“I’m sorry, sir, but did you just say that you are the President of…” Another brief pause. “Luxlein?”

“Yes, that is correct. This is the Office of the Chancellor, yes?”

“Um… Yes, sir. We weren’t expecting a call from you at all, and especially not on this line. Has our ambassador not given you the details on how to reach our secure diplomatic line?”

“I don’t believe so. Our nations have not had the need to communicate much in the past.”

“Of course. I will arrange for the Candanadian ambassador in…” A longer pause. “Santangel to brief your office on the matter. Would you please hold? I will transfer you to the Chancellor.”

“Yes.” A longer dial tone. A click on the other side.

“Good evening, Mr. President. I was told you had urgent matters to discuss with me?”  The Chancellor sounded much younger than Emmanuel had anticipated. He spoke Oseanian with an accent as well, but far different from his own, which he was suddenly very conscious of.

“Yes, Mr. Chancellor,” the President said. “I wanted to discuss a few that have been causing quite a stir recently. Have you had the opportunity to view the recent developments in a piece of legislation we have been writing?” He felt very nervous talking about this since this would be the first time he ever directly mentions this to a head of state. “Luxlein has been lately drafting what we in Luxlein call ‘the Statute of the International Chancellery of Justice.’ Have you heard of it?”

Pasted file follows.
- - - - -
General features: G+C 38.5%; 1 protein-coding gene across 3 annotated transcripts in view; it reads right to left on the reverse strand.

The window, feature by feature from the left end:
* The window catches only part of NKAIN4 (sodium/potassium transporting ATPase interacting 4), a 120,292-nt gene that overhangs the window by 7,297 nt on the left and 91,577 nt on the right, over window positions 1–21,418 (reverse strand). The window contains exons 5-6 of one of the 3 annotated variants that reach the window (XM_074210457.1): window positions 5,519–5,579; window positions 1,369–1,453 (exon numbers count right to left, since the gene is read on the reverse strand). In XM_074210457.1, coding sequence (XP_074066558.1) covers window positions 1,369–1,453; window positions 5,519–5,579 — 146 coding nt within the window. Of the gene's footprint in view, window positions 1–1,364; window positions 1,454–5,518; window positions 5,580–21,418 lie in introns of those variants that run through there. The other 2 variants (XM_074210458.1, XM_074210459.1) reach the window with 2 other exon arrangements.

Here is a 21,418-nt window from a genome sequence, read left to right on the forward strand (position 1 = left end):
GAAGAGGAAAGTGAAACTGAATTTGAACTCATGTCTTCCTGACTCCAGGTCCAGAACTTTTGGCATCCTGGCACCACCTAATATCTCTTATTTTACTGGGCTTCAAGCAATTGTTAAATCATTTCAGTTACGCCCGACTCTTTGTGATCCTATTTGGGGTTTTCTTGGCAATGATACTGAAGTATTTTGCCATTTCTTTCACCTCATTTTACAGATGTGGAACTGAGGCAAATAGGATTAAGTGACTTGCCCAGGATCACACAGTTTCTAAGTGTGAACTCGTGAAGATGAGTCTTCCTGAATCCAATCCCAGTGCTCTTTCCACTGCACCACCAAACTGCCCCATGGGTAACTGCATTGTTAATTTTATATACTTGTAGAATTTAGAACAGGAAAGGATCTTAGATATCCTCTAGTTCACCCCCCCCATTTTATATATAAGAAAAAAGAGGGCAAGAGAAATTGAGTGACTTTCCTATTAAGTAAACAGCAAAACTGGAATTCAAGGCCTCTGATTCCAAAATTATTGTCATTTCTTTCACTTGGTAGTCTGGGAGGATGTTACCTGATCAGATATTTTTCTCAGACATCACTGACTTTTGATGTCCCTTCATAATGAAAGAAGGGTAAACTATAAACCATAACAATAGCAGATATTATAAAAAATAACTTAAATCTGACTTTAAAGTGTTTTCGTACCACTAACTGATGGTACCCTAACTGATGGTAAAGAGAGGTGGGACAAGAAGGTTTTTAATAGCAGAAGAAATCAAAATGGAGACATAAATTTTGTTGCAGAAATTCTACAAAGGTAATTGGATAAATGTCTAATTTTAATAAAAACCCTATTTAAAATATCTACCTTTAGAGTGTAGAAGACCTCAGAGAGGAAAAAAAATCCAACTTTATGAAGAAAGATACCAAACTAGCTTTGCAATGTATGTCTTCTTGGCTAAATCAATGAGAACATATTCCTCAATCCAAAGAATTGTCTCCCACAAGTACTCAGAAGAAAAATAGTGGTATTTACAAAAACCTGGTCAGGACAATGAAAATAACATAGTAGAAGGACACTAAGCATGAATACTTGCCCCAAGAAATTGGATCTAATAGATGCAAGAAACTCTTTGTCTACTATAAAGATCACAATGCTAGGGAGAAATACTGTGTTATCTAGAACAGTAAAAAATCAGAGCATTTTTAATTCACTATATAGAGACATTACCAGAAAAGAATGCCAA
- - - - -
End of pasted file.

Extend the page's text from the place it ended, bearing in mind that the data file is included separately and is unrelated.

“The only international statutes Candanadium are party to are the Kaltach Union, the CTMDFMFTA, and, of course, the standards commission. Candanadium is a proud nation, Mr. President, and we don’t join international bodies lightly if you know what I mean. I have had a report on the matter, though I must confess that I did not give it much thought.”

“Oh, it’s completely fine Mr. Chancellor. I wanted to talk to you about the statute since it was recently drafted, and, well, to quote my foreign minister, ‘Luxlein hopes to become a pioneer in international affairs through this statute.’ Although I do hope that this does not, in a way, strain our country’s relationship with yours.”

“Not in the slightest. Luxlein must champion whatever ideals it deems noble, I am sure. To be quite frank, sir, my Privy Council dismissed your International Chancellery of Justice entirely. The general consensus is that given your country’s reputation and relevance, or rather its lack thereof, on the world stage, we feel that this ICJ will not be an efficient use of Candanadium’s resources or time. Elections will be upon us in less than two years, and I do not wish to be labeled as the Chancellor who sunk us into another meaningless venture. I hope that is a sentiment you can sympathize with.” Though his words were diplomatic, the Chancellor’s tone was quite clear.